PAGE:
Warmer and brighter cities trick trees into thinking that spring arrives earlier by an average of nine days, according to a prize-winning new study published in the prestigious peer-reviewed Science journal.
This artificially induced early spring can assist urban planners in their decision on how to light public areas in a way that benefits cities' trees, according to the study's author, Lin Meng. The study won this year's Science & SciLifeLab Prize for Young Scientists.
"Human-induced alterations in the urban environment may affect phenology [the timing of seasonal biological events] even more than climate warming," Meng wrote in her essay. "These changes have cascading ecosystem effects, such as affecting allergy and mosquito season, water cycling, and plant-pollinator matchup," she explained.
Meng, a postdoctoral scholar at Lawrence Berkeley National Laboratory, said she was inspired to research the issue after watching cherry trees blossom unusually early in Beijing, only to be demolished by a snowstorm.
According to Meng, a tree's phenology cycle is affected by both temperature and its photoperiod (the amount of light it receives in a day). Trees use this information to halt their growth during winter and begin to flourish again in spring and summer.
Earlier studies have shown that large cities are 1-3 degrees warmer than the nearby countryside, a phenomenon known as the "urban heat island effect." These have led to a pre-induced spring by an average of six days. However, Meng attempted to single out the photoperiod in order to examine whether it, too, affects urban tree phenology.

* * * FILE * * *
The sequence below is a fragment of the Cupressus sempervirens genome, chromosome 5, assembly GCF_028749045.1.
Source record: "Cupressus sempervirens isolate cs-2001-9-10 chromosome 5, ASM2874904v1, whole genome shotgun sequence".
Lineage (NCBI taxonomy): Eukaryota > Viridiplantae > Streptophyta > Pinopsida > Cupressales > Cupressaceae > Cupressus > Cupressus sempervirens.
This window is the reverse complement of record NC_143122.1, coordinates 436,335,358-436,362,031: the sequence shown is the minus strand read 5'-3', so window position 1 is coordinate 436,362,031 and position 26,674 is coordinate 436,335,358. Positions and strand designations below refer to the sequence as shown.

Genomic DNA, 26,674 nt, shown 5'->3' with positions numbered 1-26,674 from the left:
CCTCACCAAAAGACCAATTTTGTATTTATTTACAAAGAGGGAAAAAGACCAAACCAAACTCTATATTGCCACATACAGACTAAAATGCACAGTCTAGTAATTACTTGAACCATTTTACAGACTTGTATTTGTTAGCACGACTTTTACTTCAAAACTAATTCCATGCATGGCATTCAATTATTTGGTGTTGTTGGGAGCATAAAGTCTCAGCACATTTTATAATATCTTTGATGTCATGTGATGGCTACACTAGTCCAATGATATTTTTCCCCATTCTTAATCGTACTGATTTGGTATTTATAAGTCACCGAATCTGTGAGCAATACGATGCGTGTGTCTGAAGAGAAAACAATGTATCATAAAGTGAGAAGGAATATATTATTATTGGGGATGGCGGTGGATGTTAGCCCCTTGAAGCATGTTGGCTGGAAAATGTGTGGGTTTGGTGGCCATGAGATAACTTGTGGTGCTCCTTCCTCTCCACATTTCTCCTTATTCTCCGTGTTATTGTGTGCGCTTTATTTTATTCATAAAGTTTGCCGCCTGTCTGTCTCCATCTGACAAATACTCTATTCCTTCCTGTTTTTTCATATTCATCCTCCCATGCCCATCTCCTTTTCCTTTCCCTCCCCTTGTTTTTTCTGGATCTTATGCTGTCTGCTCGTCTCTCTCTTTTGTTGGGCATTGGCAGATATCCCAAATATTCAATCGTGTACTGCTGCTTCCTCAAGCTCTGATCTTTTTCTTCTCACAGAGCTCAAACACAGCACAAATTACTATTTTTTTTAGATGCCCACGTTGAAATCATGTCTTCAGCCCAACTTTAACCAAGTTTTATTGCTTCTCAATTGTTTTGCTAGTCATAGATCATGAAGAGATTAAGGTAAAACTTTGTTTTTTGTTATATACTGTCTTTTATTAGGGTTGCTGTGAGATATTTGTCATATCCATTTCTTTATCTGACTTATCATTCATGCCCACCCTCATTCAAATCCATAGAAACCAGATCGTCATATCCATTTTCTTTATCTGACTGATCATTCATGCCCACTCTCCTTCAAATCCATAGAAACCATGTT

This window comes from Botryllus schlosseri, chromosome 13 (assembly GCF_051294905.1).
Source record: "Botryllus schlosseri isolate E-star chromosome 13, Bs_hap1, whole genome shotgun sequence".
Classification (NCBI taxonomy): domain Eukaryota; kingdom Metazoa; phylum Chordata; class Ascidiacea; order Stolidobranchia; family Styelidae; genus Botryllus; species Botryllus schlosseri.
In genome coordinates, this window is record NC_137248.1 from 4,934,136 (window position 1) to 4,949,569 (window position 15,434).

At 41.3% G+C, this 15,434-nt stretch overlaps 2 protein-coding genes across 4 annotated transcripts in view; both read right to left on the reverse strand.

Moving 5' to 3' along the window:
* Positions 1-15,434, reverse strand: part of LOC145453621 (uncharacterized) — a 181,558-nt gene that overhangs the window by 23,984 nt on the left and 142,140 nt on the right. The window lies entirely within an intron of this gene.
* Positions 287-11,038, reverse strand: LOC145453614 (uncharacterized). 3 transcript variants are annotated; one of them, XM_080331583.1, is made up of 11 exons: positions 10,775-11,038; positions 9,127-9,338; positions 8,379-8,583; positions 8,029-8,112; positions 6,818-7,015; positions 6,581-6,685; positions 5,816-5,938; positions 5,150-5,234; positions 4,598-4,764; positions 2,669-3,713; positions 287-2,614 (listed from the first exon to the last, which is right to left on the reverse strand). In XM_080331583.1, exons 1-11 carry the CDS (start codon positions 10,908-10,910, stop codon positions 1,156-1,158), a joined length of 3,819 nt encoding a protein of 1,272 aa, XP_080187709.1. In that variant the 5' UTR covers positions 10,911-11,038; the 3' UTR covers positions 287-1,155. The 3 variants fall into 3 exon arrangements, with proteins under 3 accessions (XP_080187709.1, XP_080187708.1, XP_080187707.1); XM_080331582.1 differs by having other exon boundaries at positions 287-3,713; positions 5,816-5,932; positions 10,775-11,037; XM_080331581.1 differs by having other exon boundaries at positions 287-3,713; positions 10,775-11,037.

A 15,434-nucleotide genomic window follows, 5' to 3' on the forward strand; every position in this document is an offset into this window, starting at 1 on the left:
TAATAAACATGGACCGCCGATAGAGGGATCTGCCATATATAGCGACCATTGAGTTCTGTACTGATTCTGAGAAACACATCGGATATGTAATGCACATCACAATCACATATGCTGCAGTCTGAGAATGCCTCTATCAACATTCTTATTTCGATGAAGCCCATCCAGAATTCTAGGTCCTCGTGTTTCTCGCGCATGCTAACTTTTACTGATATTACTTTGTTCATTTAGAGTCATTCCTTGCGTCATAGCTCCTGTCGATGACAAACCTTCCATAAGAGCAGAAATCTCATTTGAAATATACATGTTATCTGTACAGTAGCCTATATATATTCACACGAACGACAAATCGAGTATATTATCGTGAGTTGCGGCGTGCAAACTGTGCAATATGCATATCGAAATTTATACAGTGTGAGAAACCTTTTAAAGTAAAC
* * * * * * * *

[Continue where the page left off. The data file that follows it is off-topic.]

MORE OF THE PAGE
In order to do so, Meng chose to analyze trees in the European Alps, where elevation decreases with an increase in latitude – the horizontal lines in the global grid, as opposed to the vertical longitudinal ones – providing a relatively uniform temperature distribution. However, the mountain range's trees have different photoperiods as daylengths chase on an east-west axis. She used over 8,600 records from the Pan European Phenological Network in her analysis.
Meng found that different photoperiods devoid of temperature changes still lead to phenological changes.
She then set out into uncharted waters: what about artificial light?
In order to answer the question, Meng used NASA Black Marble artificial light satellite data and approximately 2,600 records from the USA National Phenology Network. What she found surprised her: Intense artificial light corresponded with spring arriving nine days early on average, and on the flip side, autumn leaves became colored six days late. These findings indicated that artificial lighting had a significant and overlooked impact on urban trees, which seem to mistake it for sunlight and behave accordingly.
Meng's future research will dive deeper into this important discovery by attempting to discern the different effects on trees of differing forms of artificial lighting, such as LEDs versus sodium street lamps, according to the American Association for the Advancement of Science.
"Answers to these questions will inform decision-making on what types of light we need for different locations to minimize ecological consequences," the AAAS quoted her as saying.